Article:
By Jeff Gluck - Motorsports Editor
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Jul 11, 2012 - When Tony Stewart walks into a room, the atmosphere changes.
This is partially because Stewart likes to sneak up on unsuspecting people and pinch their rear ends or goose them. But mostly, it's because Stewart, more than anyone else, is NASCAR's "Larger Than Life" driver.
No, that's not a joke about Stewart's weight. Rather, the driver/owner of Stewart-Haas Racing often seems like a movie character brought to life.
He's as pure of a racer as they come. His peers tabbed him as NASCAR's most talented driver because he drives anything with four wheels - and usually wins in it. While other drivers spend their off-days lounging by the pool, Stewart hops around the country from one place to another, jumping into a dirt car with no practice and leaving with the checkered flag.
At the same time, his personality is the stuff of legend. He's famously combative with reporters and has little tolerance for stupid or unoriginal questions, but he's also one of NASCAR's most kind-hearted individuals. Many of his charitable acts happen behind the scenes, like lending his personal plane to a family who has suffered a tragedy.
Even after being in the spotlight for years, Stewart remains somewhat of an enigma. Predicting which version of Tony will show up on a given day, hour or minute is more difficult than predicting the weather.
So why is Stewart larger than life and not Dale Earnhardt Jr. (NASCAR's most popular driver) or Jimmie Johnson (the only driver to win five straight championships)?
It's because of the way they carry themselves. Earnhardt Jr. has more fans than Stewart, but he's often quiet and can be somewhat shy. In street clothes, Earnhardt Jr. can blend into a crowd and practically disappear - which is exactly how he likes it. He's been known to park a street car outside the track and walk among the fans after a race, unnoticed, in order to get a leg up on traffic.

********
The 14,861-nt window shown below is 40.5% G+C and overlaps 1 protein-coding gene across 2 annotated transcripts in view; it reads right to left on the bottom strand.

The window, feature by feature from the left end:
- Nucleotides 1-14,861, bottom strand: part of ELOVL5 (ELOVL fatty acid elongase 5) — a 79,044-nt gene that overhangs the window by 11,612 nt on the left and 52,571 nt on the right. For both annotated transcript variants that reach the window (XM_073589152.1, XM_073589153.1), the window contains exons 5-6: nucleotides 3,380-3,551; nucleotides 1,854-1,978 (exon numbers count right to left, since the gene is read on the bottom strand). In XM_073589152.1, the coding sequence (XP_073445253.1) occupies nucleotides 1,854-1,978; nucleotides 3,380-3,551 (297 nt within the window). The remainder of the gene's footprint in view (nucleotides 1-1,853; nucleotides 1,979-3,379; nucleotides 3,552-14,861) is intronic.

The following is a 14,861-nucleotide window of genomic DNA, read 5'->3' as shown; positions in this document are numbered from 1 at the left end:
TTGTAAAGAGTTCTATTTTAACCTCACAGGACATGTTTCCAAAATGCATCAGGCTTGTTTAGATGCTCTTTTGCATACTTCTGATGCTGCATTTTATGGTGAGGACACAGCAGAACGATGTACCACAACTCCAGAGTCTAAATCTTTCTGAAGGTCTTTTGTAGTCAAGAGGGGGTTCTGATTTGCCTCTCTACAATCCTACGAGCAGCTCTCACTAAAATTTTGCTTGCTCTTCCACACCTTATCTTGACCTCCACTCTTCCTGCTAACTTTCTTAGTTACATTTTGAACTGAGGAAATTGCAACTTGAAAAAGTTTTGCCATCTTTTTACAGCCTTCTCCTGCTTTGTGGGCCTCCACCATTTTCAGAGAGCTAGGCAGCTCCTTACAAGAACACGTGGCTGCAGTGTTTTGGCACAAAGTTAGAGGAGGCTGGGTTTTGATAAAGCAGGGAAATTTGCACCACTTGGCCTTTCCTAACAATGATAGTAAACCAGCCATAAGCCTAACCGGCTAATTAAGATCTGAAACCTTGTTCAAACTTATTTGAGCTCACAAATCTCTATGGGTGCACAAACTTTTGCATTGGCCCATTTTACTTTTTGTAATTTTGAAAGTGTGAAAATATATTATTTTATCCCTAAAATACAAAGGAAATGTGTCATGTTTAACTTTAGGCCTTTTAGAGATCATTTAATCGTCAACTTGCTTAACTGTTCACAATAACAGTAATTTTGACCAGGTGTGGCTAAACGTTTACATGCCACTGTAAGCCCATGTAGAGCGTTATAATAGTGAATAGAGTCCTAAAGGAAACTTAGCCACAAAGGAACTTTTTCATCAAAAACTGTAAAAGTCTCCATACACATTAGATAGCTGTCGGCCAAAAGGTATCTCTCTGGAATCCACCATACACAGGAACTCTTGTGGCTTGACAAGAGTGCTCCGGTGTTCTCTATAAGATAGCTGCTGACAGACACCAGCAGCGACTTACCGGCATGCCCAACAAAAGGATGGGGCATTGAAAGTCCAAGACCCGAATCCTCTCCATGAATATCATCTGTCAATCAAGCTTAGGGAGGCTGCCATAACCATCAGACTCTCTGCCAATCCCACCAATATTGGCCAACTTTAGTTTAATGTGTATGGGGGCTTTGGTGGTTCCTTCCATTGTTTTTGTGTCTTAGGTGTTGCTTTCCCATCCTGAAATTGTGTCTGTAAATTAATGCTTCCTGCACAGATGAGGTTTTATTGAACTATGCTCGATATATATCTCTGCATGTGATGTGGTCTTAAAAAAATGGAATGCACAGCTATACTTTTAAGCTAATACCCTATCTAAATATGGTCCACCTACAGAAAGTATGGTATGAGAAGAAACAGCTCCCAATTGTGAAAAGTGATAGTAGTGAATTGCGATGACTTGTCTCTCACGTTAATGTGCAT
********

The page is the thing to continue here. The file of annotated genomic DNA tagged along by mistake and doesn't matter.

And in Johnson's case, his friendly and accessible nature doesn't lend itself to an awe-inspiring presence. When he enters a room, it's more like, 'Hey Jimmie!' than 'Wow, there's Jimmie!' Johnson will be recognized as a legend many years from now, but doesn't have that vibe just yet.
You can tell Stewart is in the room, though, without even turning around. There's sort of a murmur that comes with his arrival - accompanied perhaps by the yelp of a goosing victim – and all eyes are quickly focused on the driver.
Maybe it's because you never know what Stewart is going to do. Maybe it's because of his sharp tongue and acerbic wit. Or maybe it's just because Stewart is a character who is truly larger than life. http://www.sbnation.com/nascar/2012/7/1 ... mpion-2012
Gluck usually says stupid things about Tony. But I give him his props on this one. Good article.